2. My dad had one too. I mean with the license plate ..-..- EH, a green one. To add to this story, I think it has been so long ago that wearing seat belts was not mandatory and that wearing "smack hats" on mopeds was not yet mandatory.

    • Indeed no seat belts, my father had one too. On a beautiful but cold morning we skidded and hit a tree and I hit the windshield. So never forget to put on my seat belt now.

  3. Was the proud owner of a VW Variant 1600, color white.
    Nice car where you could lose a lot. And what he drove nice, nice memories.
    And that 1600cc engine was really strong. Nice gas and touring.

  4. I have had an identical diamond blue VW 2TL twice for years. My 1600-year-old bought my father new and passed it on to me in 68, so I've had it myself for 1977 years. Both were valued just above € 44 for the first time in the past year. The club for owners of this car is the Air-cooled VW club Netherlands (LVWCN). On August 10.000, 21 there will be a special Type 2022 meeting in Ruinerwold. Info:

  5. Here I am again and it strikes me how many memories I have of my brother's cars. My oldest brother has been driving a slightly younger 1600 VW for a while. When I was about fourteen years old I also sat at the wheel on the garden path and I remember that he could accelerate so well Beetle-like. That Boxer engine, hey. You don't have that pleasure these days anymore, do you? He had a second trunk in the back, above the engine. I then placed my brother's toolbox in there, who was no longer able to do that himself due to a serious accident. It just fit. There was a fairly large rust spot on the door.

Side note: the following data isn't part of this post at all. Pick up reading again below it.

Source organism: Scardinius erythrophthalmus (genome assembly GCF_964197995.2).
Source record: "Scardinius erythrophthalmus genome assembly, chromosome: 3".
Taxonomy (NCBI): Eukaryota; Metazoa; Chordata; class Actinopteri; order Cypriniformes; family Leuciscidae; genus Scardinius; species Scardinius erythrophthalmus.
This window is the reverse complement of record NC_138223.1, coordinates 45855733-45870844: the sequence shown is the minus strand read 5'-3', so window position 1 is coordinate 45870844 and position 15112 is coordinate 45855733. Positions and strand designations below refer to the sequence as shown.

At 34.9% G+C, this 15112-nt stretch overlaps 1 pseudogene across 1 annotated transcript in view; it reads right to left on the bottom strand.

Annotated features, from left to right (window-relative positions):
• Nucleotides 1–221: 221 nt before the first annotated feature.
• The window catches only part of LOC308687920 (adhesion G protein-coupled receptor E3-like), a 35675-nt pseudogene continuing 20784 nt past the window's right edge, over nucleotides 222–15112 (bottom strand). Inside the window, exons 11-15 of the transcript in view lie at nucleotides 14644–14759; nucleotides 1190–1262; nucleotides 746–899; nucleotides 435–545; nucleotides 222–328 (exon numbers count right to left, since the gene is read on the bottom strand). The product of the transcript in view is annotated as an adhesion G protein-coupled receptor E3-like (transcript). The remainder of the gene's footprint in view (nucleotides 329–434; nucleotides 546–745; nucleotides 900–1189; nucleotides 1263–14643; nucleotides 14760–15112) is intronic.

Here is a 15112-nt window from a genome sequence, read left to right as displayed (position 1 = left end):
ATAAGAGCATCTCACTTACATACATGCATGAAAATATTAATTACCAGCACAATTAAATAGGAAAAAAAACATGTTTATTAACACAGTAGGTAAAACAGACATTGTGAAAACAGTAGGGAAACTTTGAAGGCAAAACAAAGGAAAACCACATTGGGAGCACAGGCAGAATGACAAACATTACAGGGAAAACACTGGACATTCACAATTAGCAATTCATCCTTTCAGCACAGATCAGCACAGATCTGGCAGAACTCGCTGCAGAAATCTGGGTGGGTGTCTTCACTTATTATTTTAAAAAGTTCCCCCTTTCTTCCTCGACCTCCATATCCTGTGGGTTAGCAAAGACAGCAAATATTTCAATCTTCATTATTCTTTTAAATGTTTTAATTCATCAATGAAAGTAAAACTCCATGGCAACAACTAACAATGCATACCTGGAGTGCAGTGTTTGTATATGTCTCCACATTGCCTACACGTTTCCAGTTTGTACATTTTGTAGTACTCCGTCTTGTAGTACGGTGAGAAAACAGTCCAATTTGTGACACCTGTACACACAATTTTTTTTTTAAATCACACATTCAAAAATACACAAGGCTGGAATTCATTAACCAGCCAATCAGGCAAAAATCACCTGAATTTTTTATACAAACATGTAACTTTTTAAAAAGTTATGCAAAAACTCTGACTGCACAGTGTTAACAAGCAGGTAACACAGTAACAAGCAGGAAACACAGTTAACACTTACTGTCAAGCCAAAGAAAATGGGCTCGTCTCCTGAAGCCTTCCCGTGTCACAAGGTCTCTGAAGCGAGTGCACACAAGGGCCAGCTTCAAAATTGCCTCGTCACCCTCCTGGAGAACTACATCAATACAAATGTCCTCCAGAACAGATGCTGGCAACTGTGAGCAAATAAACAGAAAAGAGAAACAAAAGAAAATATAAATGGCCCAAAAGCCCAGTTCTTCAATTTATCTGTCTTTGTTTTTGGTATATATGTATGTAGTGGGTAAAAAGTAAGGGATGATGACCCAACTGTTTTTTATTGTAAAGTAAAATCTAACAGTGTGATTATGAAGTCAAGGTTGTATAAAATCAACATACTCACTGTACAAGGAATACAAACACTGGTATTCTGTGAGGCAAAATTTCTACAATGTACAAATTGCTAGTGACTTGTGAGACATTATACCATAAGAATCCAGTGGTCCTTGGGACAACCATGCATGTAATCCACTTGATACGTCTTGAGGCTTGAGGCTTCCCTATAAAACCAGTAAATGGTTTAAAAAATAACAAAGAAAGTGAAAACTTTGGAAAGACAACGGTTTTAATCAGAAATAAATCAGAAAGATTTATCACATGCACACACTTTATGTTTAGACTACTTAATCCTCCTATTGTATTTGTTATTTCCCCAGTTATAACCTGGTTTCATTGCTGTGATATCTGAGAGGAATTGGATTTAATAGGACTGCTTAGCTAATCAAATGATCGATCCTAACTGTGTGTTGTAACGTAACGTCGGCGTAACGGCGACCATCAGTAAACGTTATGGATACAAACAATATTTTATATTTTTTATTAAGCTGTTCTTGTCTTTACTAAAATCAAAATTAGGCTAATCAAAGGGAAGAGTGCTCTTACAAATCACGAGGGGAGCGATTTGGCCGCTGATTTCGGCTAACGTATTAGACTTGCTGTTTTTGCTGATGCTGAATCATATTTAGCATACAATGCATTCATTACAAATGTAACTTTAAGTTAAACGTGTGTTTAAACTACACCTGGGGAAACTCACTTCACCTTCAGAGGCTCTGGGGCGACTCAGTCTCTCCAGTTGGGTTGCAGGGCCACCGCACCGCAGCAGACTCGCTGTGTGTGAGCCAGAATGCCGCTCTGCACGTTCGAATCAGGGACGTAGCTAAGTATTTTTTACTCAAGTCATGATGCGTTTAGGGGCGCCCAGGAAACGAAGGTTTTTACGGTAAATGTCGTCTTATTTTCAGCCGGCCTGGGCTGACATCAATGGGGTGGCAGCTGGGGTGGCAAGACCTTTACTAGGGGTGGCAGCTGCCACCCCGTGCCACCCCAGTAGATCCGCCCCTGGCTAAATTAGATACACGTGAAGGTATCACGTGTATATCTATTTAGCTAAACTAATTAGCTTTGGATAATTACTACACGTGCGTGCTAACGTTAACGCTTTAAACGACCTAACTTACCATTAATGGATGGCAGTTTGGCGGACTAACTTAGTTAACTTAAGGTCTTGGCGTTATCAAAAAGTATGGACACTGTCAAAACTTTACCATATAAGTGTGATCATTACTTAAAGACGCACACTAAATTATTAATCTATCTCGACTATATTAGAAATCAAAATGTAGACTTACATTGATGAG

6. They were dangerous cars. We had a few at the shop and I remember that when I rounded Plein 1813 in The Hague, the wheels hit the wet tram rails and I immediately turned almost 180 degrees. Fortunately it was not as busy at the time as it is now so I managed to get out of the slip. I really wasn't driving fast at the time but after that I was even more aware than before of the steering characteristics of this car. But they were certainly beautiful cars to see, especially the orange ones that came on the market in the early 70s (with larger turn signals and rear lights).

  7. VW type 3: 2,5 million units produced, of which barely 2 are now for sale on accelerator (a station and a pontoon)
    USA beetle: 20 million copies produced, of which barely 539 are now for sale on accelerator.
    Ford Angla (same period): 1,5 million units produced, of which barely 5 are now for sale on accelerator
    Volvo Amazon (same period): 600.000 units produced, 150 of which are now for sale on accelerator.